Top 10 bartenders throughout history
Throughout the ages, there have been a number of boundary-breaking bartenders who have shaped the industry for future generations of mixology pioneers.
Whether by creating a new trend in bartending or producing a seminal text on cocktail recipes and methods, some of these trail-blazing bartenders throughout history have produced the blue print for today’s bartenders.
From the lesser-known bartenders of the early 20th Century, to the mavericks of the contemporary era, we take a look at some of the bartenders throughout history who have moulded the industry to an almost unrecognisable extent across history.
Our list includes the first bartender to pioneer the use of flair and fresh ingredients, as well as the man who authored the world’s most famous cocktail book.
Click through the following pages to discover our pick of the top 10 pioneering bartenders in history. If you think a certain cocktail maverick deserves a mention on this list, let us know by leaving a comment below.
The original cocktail pioneer Jerry Thomas released his seminal work – A Bar-Tender’s Guide over 150 years ago, in 1862, altering drinking culture for generations to come.
Considered the ‘father of American mixology’, Thomas was one of the first bartenders to exhibit theatre in his craft and explore the medium of mixed drinks in all its forms.
The first edition of A Bar-tender’s Guide included recipes for cocktails such as the Fizz, Flip, Sour and Punch and was updated several times throughout Thomas’s lifetime.
William “Cocktail Bill” Boothby
William Boothby, otherwise known as “Cocktail Bill” worked at San Francisco’s Palace Hotel bar in the late 1800s to early 1900s, becoming one of the best bartenders on the west coast and pioneer of the original cocktail “golden age” – between the end of the Civil War and the beginning of Prohibition.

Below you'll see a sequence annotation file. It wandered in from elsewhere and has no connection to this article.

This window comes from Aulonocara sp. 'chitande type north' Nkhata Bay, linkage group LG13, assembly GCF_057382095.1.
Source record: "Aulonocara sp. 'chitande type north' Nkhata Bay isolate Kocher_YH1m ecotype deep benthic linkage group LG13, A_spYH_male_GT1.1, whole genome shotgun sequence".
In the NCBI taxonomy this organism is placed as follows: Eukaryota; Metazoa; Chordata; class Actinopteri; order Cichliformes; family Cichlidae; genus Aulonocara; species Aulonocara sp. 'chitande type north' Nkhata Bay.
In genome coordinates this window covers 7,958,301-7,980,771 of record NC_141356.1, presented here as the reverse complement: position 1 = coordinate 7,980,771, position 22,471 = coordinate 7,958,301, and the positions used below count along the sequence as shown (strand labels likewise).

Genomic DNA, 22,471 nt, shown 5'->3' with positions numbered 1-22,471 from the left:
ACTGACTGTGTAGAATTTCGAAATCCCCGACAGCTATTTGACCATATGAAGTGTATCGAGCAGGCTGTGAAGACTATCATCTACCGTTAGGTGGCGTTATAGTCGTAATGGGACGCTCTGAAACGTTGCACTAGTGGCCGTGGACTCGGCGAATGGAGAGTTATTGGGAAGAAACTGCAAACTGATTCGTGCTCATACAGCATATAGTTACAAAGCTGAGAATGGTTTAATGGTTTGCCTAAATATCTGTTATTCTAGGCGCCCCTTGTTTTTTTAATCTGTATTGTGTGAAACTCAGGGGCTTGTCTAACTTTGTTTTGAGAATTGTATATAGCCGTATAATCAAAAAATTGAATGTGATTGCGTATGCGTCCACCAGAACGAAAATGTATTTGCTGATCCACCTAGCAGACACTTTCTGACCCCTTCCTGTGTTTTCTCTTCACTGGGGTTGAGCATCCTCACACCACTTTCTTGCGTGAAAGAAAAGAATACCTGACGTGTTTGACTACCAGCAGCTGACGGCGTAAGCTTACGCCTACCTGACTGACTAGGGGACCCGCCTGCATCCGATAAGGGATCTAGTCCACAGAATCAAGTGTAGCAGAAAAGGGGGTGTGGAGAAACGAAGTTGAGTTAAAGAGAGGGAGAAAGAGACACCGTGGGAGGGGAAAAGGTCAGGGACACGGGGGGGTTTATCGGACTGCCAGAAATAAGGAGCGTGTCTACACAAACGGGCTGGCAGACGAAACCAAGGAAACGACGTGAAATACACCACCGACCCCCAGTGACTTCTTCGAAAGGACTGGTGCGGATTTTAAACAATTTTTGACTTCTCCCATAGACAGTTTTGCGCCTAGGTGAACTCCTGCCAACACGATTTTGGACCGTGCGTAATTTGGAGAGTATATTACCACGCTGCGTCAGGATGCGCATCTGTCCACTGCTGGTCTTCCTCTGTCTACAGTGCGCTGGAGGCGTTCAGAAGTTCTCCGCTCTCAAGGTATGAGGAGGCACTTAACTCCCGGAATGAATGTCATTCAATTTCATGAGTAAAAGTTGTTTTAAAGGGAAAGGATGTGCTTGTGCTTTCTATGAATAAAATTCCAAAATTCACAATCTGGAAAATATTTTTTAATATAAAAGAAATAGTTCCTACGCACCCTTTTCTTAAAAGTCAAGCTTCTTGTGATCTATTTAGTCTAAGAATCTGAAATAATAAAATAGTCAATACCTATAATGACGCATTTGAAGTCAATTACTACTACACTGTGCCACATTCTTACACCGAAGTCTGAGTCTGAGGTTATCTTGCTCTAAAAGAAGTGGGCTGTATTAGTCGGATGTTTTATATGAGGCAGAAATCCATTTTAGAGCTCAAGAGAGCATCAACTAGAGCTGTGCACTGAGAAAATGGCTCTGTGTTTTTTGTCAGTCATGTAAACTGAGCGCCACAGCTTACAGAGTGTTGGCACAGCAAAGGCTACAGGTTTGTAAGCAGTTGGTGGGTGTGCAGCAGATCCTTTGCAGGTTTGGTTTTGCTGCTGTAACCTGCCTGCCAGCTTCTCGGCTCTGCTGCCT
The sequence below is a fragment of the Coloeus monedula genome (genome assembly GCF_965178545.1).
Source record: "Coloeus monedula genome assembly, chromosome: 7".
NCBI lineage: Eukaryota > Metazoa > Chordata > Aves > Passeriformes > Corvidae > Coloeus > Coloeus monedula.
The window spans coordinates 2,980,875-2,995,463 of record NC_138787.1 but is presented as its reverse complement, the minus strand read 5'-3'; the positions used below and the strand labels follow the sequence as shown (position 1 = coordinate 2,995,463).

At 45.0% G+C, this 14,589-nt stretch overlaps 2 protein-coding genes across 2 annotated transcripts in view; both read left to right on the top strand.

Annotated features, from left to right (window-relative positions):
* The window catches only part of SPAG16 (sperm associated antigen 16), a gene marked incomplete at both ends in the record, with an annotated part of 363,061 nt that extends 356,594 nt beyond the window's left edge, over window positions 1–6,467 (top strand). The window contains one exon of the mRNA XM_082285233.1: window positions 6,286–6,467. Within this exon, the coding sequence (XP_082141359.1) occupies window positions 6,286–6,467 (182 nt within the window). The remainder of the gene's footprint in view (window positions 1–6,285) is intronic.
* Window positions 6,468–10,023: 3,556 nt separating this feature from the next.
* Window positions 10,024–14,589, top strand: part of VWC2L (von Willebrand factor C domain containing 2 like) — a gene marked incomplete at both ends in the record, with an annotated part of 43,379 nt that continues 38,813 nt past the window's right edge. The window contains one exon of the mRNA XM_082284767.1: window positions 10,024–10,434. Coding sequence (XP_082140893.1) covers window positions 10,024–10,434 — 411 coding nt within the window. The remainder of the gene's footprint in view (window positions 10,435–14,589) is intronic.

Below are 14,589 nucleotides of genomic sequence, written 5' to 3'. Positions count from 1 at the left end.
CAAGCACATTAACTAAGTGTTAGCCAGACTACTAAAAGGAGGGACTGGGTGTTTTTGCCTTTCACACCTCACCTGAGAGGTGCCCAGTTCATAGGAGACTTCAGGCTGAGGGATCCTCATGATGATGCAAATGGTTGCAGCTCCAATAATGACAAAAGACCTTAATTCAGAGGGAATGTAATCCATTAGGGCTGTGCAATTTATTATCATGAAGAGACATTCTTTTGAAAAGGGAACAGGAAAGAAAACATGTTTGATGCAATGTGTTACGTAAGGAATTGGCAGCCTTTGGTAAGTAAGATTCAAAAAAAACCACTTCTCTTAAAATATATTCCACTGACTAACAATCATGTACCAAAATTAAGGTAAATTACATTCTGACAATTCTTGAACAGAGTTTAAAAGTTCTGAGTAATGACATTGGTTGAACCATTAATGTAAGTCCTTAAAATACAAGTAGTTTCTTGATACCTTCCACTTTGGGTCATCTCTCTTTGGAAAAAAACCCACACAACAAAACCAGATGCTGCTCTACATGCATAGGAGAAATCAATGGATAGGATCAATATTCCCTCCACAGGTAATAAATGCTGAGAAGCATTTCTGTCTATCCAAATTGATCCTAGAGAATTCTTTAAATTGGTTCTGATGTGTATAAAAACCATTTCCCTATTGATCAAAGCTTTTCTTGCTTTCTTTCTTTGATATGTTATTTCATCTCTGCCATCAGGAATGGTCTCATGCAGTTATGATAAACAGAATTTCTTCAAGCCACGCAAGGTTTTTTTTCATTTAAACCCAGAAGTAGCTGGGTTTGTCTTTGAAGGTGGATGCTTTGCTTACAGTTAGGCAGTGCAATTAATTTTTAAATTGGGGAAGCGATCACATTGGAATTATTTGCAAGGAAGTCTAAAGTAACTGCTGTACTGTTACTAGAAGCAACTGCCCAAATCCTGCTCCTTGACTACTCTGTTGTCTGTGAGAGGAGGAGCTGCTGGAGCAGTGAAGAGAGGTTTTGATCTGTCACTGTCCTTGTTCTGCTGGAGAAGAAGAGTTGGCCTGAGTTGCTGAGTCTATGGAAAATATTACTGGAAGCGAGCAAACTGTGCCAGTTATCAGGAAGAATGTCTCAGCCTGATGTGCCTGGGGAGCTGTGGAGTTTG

While his cocktail book Cocktail Boothby’s American Bartender didn’t impact the industry too greatly, the third edition of the text (which had to be completely revised after printing plates were destroyed in San Francisco’s 1906 earthquake) became a sensation when it was published in 1908.
This re-titled The World’s Drinks and How to Mix Them is one of the last seminal works on West Coast bartending before Prohibition and is also one of the foremost texts used in the contemporary revival of the craft.
Not did Ada Coleman trail-blaze a path for aspiring female bartenders of the future, she also created some of the world’s most enduring and iconic cocktails.
Coleman, affectionately known as “Coley”, first starting working at Claridge’s Hotel in London in 1899 before becoming head bartender of The American Bar at The Savoy in the early 20th Century.
Here, she mentored Harry Craddock and created such iconic mixes as the Hanky Panky, which went on to be included in Craddock’s The Savoy Cocktail Book – the most famous cocktail book ever written. She was the first and only woman to be awarded the position of head bartender at The Savoy.
While the New York Bar in Paris was already popular when it was created in 1911, it was it’s former head barman, Scottish Harry MacElhone, who turned it into an institution when he bought the bar in 1923, renaming it Harry’s New York Bar.
The establishment is one of the most famous bars in history and under Harry’s watch such iconic cocktails as the French 75, Monkey Gland and Bloody Mary were conceived.
Over the years, a number of famous faces have visited the bar, such as Ernest Hemingway, Rita Hayworth, Coco Chanel, Humphrey Bogart and the Duke of Windsor.
German bartender Hugo Ensslin authored the 1917 book Recipes for Mixed Drinks – often said to be one of the most influential cocktail books of all time.
While Ensslin was not regarded as one of the bartending greats during the time that he worked in some of New York’s second rate hotel bars, his book is his enduring legacy that has shaped the bartending world across generations.